• Revision:GCSE Biology - Diffusion

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Diffusion

Diffusion is relatively slow, however, the higher the high concentration the faster it goes. Also, heat and some movement can speed it up (e.g. stirring a beaker or a gentle breeze). Also bigger objects take longer to diffuse through because the volume to surface area ratio is too small. This is why mammals have a respiratory system to carry oxygen to the furthest tissues, and why amoebas can get all the oxygen they need from diffusion.


Contents

Diffusion in plants

  • Diffusion – The passive movement of particles from an area of high concentration to an area of low concentration
  • For photosynthesis to occur carbon dioxide must diffuse into the leaf (via the stomata) to the cells (especially the palisade cells). However, the oxygen and water vapour created by photosynthesis diffuses out of the leaf the same way, and this is called transpiration.
  • Transpiration happens fastest in hot dry windy conditions, and slowest in humid cool not windy conditions (like mist).


Diffusion in animals

  • Diffusion over a cell membrane only allows glucose or amino acids through, blocking proteins and starch. *This happens from a high concentration to a low one.
  • In the gut food is absorbed through villi. They have a large surface area, a moist wall, a good blood supply, thin walls, and the villi themselves are covered in micro-villi. When the villi absorb glucose and amino acids these substances are carried away by the blood, meaning that the concentration of glucose and amino acids in the blood is lower than in the gut so diffusion can occur successfully. However, if the level of useful substances is higher in the blood than in the gut then the body must use active transport to get the substances. This stops us
  • Active transport is the movement of a substance against the concentration gradient with the help of energy. This is shown best in root hairs, where there are more minerals in the root hair than in the soil, but minerals are still absorbed by the root hairs. This also happens in the gut (as shown above), and in the coiled tubules in the kidneys where glucose is re-absorbed.
  • The lungs contain millions of air sacs called alveoli which maximize the diffusion of carbon dioxide and oxygen.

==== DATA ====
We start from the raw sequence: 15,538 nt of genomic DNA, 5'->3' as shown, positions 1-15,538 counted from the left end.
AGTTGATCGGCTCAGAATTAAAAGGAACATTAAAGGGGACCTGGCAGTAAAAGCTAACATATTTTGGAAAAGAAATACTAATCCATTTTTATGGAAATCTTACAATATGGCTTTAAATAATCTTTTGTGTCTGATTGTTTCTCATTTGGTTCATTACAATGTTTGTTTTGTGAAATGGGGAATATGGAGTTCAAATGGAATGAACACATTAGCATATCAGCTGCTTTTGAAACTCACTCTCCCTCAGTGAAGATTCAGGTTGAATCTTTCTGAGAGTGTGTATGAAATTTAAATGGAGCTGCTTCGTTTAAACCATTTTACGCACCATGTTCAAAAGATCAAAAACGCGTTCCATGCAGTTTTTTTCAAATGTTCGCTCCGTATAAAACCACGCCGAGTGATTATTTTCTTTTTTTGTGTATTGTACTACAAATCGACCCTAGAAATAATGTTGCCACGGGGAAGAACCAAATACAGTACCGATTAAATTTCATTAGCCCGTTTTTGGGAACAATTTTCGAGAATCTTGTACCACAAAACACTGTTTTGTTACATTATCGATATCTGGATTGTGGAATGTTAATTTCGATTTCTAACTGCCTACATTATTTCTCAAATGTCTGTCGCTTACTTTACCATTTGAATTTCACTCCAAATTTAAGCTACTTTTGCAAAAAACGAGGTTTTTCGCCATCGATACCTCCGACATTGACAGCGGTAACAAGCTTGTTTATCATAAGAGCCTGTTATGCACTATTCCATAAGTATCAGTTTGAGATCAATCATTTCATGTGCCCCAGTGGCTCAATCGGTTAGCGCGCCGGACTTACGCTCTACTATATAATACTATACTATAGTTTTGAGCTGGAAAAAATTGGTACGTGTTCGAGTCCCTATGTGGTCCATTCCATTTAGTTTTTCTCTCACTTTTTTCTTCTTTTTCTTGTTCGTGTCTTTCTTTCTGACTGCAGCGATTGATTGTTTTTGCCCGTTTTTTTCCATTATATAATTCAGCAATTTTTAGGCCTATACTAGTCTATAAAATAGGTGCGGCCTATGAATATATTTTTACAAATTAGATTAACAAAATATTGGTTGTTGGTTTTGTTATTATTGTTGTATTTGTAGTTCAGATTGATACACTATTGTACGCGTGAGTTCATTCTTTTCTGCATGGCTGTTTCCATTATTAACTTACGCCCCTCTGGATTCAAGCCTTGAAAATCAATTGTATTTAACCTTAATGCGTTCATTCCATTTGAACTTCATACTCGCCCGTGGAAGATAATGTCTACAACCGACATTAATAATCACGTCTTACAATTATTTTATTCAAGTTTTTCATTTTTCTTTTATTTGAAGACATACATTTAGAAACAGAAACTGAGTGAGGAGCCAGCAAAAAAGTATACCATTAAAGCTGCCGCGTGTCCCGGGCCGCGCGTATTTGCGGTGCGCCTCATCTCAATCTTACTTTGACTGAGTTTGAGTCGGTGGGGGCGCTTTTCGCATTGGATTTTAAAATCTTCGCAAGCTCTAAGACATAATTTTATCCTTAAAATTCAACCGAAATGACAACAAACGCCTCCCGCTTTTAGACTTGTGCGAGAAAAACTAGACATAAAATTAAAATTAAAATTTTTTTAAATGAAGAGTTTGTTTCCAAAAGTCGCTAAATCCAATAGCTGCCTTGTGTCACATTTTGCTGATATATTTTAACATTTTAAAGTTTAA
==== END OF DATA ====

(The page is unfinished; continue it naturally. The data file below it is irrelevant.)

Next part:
The Lungs

The lungs have

  • Big surface area
  • Moist lining (moisture dissolves gasses)
  • Thin walls (alveoli have only 1 cell thick walls)
  • Copious blood supply
  • The capillaries have only 1 cell thick walls


Within the body’s normal cells, the carbon dioxide levels are higher than in the blood. However, this means that the carbon dioxide diffuse out of the cells into the blood which then heads back to the lungs for re-oxidation.


Osmosis

Osmosis is the same as diffusion but with water, and ONLY water, no other liquid, just water.

Osmosis is the movement of water molecules across a partially permeable membrane from a region of high water concentration to a region of low water concentration.

Partial permeable membrane – a membrane with holes so small only water can get through nothing else. Visking tubing is an example of this, and is used in kidney dialysis machines (dialysis tubing). The water molecules pass both ways in a two way traffic system, but because there will be more on one side there is a steady net flow into the region where there is fewer molecules. This causes the side with the lower concentration of water to increase in volume and become diluted. Plant cells absorb water by osmosis, but the cell wall stops them exploding, so they become turgid and are useful is making a plant stand up. Animal cells will absorb water (this is called endosmosis). They swell up like a balloon and burst. However, in a salt solution the cell will give out water (exosmosises) and shrivel up.


Also See

Here are the other comprehensive GCSE Biology notes by Prometheus:


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